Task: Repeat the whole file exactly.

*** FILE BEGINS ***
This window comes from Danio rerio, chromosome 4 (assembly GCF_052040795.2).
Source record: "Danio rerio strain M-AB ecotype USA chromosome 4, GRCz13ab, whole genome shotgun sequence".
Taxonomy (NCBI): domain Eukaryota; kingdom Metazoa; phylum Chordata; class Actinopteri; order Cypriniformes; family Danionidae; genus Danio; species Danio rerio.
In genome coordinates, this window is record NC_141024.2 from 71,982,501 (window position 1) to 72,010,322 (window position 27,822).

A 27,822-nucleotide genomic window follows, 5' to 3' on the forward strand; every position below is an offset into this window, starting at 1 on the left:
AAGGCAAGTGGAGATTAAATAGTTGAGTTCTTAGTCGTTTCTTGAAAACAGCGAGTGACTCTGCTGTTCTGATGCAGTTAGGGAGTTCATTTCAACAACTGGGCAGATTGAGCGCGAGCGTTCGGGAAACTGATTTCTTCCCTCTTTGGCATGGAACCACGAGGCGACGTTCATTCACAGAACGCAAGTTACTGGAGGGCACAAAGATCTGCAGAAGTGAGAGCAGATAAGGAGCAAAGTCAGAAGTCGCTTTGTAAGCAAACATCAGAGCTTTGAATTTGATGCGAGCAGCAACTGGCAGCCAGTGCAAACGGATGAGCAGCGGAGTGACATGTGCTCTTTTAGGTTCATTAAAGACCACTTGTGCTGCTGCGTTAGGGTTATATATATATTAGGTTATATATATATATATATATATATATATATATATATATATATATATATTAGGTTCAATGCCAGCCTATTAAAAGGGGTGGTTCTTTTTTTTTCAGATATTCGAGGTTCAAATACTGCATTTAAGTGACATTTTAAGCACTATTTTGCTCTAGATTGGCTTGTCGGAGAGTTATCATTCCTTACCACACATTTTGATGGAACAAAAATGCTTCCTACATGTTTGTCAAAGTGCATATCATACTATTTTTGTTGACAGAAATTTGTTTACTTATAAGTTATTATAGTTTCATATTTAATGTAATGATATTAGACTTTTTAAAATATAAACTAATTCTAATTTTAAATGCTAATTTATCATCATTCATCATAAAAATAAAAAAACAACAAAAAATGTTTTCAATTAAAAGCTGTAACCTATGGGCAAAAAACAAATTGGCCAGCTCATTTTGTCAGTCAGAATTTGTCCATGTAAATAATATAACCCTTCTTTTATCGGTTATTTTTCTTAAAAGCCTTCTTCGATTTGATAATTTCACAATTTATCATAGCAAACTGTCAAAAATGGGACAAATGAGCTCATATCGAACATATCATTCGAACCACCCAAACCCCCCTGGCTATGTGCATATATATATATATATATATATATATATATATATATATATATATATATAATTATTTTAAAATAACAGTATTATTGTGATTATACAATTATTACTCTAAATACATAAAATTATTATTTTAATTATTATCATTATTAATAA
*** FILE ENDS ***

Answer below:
This window comes from Danio rerio, chromosome 4 (assembly GCF_052040795.2).
Source record: "Danio rerio strain M-AB ecotype USA chromosome 4, GRCz13ab, whole genome shotgun sequence".
Taxonomy (NCBI): domain Eukaryota; kingdom Metazoa; phylum Chordata; class Actinopteri; order Cypriniformes; family Danionidae; genus Danio; species Danio rerio.
In genome coordinates, this window is record NC_141024.2 from 71,982,501 (window position 1) to 72,010,322 (window position 27,822).

A 27,822-nucleotide genomic window follows, 5' to 3' on the forward strand; every position below is an offset into this window, starting at 1 on the left:
AAGGCAAGTGGAGATTAAATAGTTGAGTTCTTAGTCGTTTCTTGAAAACAGCGAGTGACTCTGCTGTTCTGATGCAGTTAGGGAGTTCATTTCAACAACTGGGCAGATTGAGCGCGAGCGTTCGGGAAACTGATTTCTTCCCTCTTTGGCATGGAACCACGAGGCGACGTTCATTCACAGAACGCAAGTTACTGGAGGGCACAAAGATCTGCAGAAGTGAGAGCAGATAAGGAGCAAAGTCAGAAGTCGCTTTGTAAGCAAACATCAGAGCTTTGAATTTGATGCGAGCAGCAACTGGCAGCCAGTGCAAACGGATGAGCAGCGGAGTGACATGTGCTCTTTTAGGTTCATTAAAGACCACTTGTGCTGCTGCGTTAGGGTTATATATATATTAGGTTATATATATATATATATATATATATATATATATATATATATATATATTAGGTTCAATGCCAGCCTATTAAAAGGGGTGGTTCTTTTTTTTTCAGATATTCGAGGTTCAAATACTGCATTTAAGTGACATTTTAAGCACTATTTTGCTCTAGATTGGCTTGTCGGAGAGTTATCATTCCTTACCACACATTTTGATGGAACAAAAATGCTTCCTACATGTTTGTCAAAGTGCATATCATACTATTTTTGTTGACAGAAATTTGTTTACTTATAAGTTATTATAGTTTCATATTTAATGTAATGATATTAGACTTTTTAAAATATAAACTAATTCTAATTTTAAATGCTAATTTATCATCATTCATCATAAAAATAAAAAAACAACAAAAAATGTTTTCAATTAAAAGCTGTAACCTATGGGCAAAAAACAAATTGGCCAGCTCATTTTGTCAGTCAGAATTTGTCCATGTAAATAATATAACCCTTCTTTTATCGGTTATTTTTCTTAAAAGCCTTCTTCGATTTGATAATTTCACAATTTATCATAGCAAACTGTCAAAAATGGGACAAATGAGCTCATATCGAACATATCATTCGAACCACCCAAACCCCCCTGGCTATGTGCATATATATATATATATATATATATATATATATATATATATATATATATAATTATTTTAAAATAACAGTATTATTGTGATTATACAATTATTACTCTAAATACATAAAATTATTATTTTAATTATTATCATTATTAATAA